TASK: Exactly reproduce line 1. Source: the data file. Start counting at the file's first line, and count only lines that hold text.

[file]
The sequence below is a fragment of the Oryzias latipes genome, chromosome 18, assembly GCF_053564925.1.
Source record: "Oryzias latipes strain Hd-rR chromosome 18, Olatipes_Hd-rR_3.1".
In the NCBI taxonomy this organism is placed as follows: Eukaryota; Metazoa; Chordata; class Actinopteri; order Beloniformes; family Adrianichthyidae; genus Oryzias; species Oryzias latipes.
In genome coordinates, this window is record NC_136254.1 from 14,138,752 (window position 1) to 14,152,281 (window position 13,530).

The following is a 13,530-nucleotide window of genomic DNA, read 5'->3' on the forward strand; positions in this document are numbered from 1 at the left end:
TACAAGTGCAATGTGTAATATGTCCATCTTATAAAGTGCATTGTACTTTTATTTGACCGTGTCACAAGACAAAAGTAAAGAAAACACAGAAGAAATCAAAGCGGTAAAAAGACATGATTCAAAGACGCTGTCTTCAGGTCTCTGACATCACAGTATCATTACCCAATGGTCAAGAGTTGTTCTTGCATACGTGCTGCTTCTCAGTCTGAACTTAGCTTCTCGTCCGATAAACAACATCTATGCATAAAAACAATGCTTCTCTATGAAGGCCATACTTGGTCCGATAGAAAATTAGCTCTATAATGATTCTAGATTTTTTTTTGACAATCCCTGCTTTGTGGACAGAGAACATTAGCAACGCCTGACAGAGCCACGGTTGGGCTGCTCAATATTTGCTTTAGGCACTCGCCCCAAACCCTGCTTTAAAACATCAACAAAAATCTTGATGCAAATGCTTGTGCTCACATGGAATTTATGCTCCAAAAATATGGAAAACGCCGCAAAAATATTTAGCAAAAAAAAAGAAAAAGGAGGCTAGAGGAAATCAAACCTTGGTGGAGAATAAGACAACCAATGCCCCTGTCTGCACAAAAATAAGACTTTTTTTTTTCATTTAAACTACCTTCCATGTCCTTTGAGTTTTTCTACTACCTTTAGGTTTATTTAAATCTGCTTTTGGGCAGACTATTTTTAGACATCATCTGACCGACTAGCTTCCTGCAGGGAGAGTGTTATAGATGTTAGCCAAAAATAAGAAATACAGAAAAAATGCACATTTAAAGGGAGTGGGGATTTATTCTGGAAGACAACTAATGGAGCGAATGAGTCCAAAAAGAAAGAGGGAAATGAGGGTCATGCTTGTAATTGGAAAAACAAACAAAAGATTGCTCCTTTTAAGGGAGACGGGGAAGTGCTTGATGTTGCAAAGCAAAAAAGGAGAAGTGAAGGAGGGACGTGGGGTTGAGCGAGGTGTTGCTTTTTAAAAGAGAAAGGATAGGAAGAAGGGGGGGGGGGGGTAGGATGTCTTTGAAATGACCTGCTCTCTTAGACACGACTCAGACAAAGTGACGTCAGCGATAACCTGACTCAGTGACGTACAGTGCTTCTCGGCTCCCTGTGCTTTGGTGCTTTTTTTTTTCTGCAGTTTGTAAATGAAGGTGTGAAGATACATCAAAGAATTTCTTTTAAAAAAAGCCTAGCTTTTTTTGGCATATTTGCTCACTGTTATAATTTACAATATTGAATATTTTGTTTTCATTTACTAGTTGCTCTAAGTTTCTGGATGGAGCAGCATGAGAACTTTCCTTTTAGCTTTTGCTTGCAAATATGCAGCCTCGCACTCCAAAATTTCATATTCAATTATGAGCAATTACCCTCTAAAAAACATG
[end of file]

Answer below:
The sequence below is a fragment of the Oryzias latipes genome, chromosome 18, assembly GCF_053564925.1.